Thursday, December 1st

Mourning: the act of sorrowing

Morning: dawn; the time from sunrise to noon; a period of first development; beginning

This year, several of our friends will be spending their first holidays without a loved one. Many of us will continue to miss someone special every year. Our grief would be even more unbearable without the hope of an eternal reunion one day! This is another gift of our Advent Hope: through the words and resurrection of Jesus, God promises that we will one day live together in love and joy for all of eternity.

In the days before his death, Jesus tells his disciples,

Do not let your hearts be troubled. Believe in God; believe also in me. In my Father’s house there are many dwelling places. If it were not so, would I have told you that I go to prepare a place for you? And if I go and prepare a place for you, I will come again and will take you to myself, so that where I am, there you may be also. (John 14:1-3 NRSVUE)

Our mourning will one day turn into morning, the dawning of a new day, a new beginning!

But while we wait in hope for that glorious time, what else might we do to honor our loved ones and ease our grief?

We look to the Advent Hope we find in the way we have experienced Jesus.

~ We are able to know and love Jesus today because his stories have been shared with us, and especially because his spirit remains with us.

We can do the same with the dear ones we are missing. We can recognize and pass along their gifts and stories that remain with us. How did these loved ones forever change our hearts? What lessons did they teach us, what insights did they give us? What are our favorite memories, our tales to recall and reshare? How do we feel their presence with us today? We can cherish and hold their eternal presence with fond gratitude.

~ We can remember, honor, and exemplify Jesus today through our lives of loving service.

And we can do the same for our beloved saints. Today can be a new morning, a new beginning, as we choose to embrace the endearing qualities of our loved ones, carry their spirit with us, and live each day fully and gratefully. In our love for Jesus, we try to live as he would have us live; how would our loved ones want us to live? How might we continue their goodness through our own loving service? Which of their qualities do we want to embrace and emulate? The lives of our loved ones are now eternally new, and we can honor them by living ours in their light.

There will always be a resurrection. There will always be the dawning of a new day. The Advent Hope given to us through Jesus – gifts of eternal presence and fresh beginnings – can gently transform our grief from mourning into morning.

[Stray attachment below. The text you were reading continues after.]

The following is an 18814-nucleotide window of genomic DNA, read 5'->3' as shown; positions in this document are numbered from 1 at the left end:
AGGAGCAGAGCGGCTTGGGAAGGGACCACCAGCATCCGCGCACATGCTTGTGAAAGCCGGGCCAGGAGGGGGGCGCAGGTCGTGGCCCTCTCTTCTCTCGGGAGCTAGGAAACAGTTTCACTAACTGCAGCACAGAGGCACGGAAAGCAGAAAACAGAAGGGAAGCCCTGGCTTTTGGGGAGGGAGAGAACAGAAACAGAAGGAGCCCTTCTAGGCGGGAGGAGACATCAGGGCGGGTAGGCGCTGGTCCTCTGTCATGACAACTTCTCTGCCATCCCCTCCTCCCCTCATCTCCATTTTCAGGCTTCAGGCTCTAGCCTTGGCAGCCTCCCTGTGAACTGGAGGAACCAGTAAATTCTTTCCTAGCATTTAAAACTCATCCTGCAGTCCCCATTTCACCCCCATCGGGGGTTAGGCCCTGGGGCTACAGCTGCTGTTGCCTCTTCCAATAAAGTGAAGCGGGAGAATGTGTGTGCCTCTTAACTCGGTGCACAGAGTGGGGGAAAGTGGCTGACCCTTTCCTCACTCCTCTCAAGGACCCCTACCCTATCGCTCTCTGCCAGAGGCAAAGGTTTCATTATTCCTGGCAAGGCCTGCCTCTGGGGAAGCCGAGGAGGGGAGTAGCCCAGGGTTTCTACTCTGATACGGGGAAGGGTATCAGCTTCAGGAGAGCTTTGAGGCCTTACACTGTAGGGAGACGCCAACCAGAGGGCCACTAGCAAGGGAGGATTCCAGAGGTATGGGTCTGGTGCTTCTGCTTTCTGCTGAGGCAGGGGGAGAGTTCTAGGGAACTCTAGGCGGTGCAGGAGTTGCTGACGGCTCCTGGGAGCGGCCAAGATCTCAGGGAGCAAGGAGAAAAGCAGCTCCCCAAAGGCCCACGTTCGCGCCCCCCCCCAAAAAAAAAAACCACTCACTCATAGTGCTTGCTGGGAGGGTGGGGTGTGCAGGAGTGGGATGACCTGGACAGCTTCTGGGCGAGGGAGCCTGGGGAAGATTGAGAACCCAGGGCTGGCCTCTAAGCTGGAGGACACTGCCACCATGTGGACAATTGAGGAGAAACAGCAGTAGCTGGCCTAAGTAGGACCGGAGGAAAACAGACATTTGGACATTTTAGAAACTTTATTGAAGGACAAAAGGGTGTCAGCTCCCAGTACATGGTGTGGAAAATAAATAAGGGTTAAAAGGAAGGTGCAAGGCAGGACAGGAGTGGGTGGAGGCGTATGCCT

Definitions found at
Bible verses taken from
Photo by Karen


  1. Some say that I should mourn the life
    that I know can never be,
    growing old with my dear wife,
    eggnog at the Christmas tree,
    but there’s something I have learned,
    that love of self is an illusion;
    survival is a thing that’s earned,
    and sentiment, a fell intrusion.
    My heart matters not a whit,
    my tears steam upon the fire,
    memories are need be quit
    with nostalgia’s sweet desire.
    Through the years, ‘Nam bell doth ring,
    “Don’t mean nothin’, not a thing.”

    This isn’t nihilism; the sentimentality that calls to me, especially in this season, obscures the daily fight to find meaning in what I HAVE. What is lost, it’s gone. God holds my tears; I have to trust Him with my memories, and keep moving forward.

    As Satchel Paige said, “Don’t look back. Something might be gaining on you.”


  2. Pingback: (Re-Blogging) Simply Soul Searching by Karen – HOPE SEEKER

  3. Of course, I cannot fully understand all you are facing and feeling, but I do understand what you are conveying today. Thanks always for sharing your journey. ❤

    Liked by 1 person

    • Karen, I guess it’s this, that tears for a future lost (which are a strong temptation) can only weaken my resolve to push myself past the pain, and the abject fear of pain to come.

      And I have to push on, for Barb’s sake. I’m still a help to her; she’s told me that my attitude has showed her how to banish despair, and to look to the future, even though it won’t be shared, with joy.

      And that last comes back ’round to what I find as an implicit part of the Advent message that the pain in birthing a new life, a new Creation, is but a passing thing, overshadowed by hope and grace and glory.

      At least, I hope so.

      Liked by 1 person

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